Axe Valley Branch report: Oct 2017 to Jan 2018
In the Axe Valley Branch there has been a strong coastal flavour in our talks. With the help of Ron Howell and his presentation we were able to follow the ‘life’ of the working two-masted ketch The Lord Napier from its time in the early 1800s in Ramsgate. It was then re-registered in Dartmouth in 1889, later working out of Topsham and Exmouth transporting bricks along the South Devon coast. Its long working life has been traced from the discovery of 22,000 bricks found on a dive-site where the Lord Napier sank, under sail, whilst transporting bricks to Kingsbridge.
November saw the Branch welcoming Kate Ponting from Clinton Devon Estates. Kate’s primary role, supported by the estates and the Pebblebed Heath Conservation Trust, is to deliver outdoor learning activities to schoolchildren in East Devon. The estates extend over some 25,000 acres of Devon’s Countryside in the north and southeast of the county, 2,800 acres of which is a major part of the nationally important Pebblebed Heathland around Woodbury Common, near Exeter. Kate explained the estates form a very extensive and integrated agricultural and property operation and went on to describe conservation management in several of the open access areas in East Devon where she is based. Although the Barony line started in the C13th and the current Lord Clinton is the 22nd Baron, they are relative newcomers having only acquired estates in Devon during the C16th.
The Axe Valley is fronted by a unique part of the Jurassic Coast, where Beer Head, the Undercliff, Lyme Regis and Charmouth are part of the geological range of 185 million years. Donald Campbell explained that the constant rotational movement and cliff falls make the fossil-rich area accessible for people, and it has become famous for remarkable ‘finds’. The Undercliff area, which was farmed in the 1800s till the Great Landslip in 1839, still has a sheep-wash for 500 sheep. The unique climate enables large numbers of birds and insects to thrive with many pools and wet areas to encourage amphibians. The Philpot Museum in Lyme Regis and the Jurassic Centre in Seaton have wide-ranging displays and information; the Heritage Coast status was declared in 2001.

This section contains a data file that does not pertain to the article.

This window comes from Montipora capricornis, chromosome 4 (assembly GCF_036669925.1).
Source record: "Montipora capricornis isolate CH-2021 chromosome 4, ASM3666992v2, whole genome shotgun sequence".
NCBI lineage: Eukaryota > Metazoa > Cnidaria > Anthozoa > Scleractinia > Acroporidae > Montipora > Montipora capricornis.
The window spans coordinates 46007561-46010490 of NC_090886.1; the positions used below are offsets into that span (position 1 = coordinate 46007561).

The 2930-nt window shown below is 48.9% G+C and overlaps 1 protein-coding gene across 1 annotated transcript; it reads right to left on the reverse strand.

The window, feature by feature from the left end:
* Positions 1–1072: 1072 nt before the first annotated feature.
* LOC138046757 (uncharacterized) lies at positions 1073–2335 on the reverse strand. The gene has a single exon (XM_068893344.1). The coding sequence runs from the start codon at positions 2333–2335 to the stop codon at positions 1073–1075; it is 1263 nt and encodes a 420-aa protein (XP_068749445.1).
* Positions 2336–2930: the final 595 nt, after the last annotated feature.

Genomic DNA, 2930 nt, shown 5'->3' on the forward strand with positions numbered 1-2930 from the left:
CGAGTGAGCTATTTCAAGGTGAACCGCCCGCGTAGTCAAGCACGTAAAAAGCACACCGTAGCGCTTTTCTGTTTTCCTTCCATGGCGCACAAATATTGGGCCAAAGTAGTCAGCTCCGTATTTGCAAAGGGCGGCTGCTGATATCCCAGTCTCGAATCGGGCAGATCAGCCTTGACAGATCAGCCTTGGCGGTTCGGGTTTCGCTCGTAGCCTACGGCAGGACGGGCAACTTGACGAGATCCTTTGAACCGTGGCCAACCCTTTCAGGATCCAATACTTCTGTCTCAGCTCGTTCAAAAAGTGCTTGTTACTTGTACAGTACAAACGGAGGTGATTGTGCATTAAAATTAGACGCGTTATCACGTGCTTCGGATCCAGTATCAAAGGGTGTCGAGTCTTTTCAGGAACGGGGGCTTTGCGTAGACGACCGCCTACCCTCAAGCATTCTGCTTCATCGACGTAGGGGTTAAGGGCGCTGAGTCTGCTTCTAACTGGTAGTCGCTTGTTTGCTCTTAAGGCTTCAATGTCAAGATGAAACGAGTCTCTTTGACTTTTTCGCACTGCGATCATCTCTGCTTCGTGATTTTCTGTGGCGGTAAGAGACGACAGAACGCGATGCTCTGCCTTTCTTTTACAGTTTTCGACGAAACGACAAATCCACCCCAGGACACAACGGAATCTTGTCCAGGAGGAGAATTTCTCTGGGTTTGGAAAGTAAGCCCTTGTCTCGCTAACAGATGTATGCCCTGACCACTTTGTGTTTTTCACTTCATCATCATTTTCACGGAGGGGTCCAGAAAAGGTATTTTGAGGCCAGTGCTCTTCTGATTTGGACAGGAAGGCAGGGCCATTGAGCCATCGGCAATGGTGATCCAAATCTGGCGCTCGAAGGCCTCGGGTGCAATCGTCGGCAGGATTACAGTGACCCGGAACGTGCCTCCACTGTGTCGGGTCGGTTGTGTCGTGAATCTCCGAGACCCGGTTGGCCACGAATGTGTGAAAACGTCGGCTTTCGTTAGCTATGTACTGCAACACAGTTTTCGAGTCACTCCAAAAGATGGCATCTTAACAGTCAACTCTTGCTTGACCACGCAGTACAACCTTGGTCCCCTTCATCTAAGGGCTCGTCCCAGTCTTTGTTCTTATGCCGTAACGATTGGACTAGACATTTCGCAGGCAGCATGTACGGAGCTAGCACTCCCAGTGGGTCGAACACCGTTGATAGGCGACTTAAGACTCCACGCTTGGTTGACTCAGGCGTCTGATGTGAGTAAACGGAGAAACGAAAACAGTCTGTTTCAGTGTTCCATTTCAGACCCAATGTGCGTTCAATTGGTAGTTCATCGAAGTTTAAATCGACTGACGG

One of the most vital commodities throughout the world has been salt! Local historian Colin Pady’s research into its production on the coastal marshes told how we have provided this precious commodity to settlements for thousands of years from river estuaries. Between 1450 and 1550 many great storms and east-west coastal drift blocked the open estuaries of the Axe, Otter and Sid rivers, and formed large salt marshes. These in turn became very profitable, and it became easier to gather the salt in ‘salt pans’. Many of the marsh-land areas were controlled by church authorities who levied heavy taxes on production and sale of the salt, and ‘Salt Officers’ were employed to collect the fees. The salt was transported by pack animals from the marshes, and names such as ‘Salter’s Way’ have survived.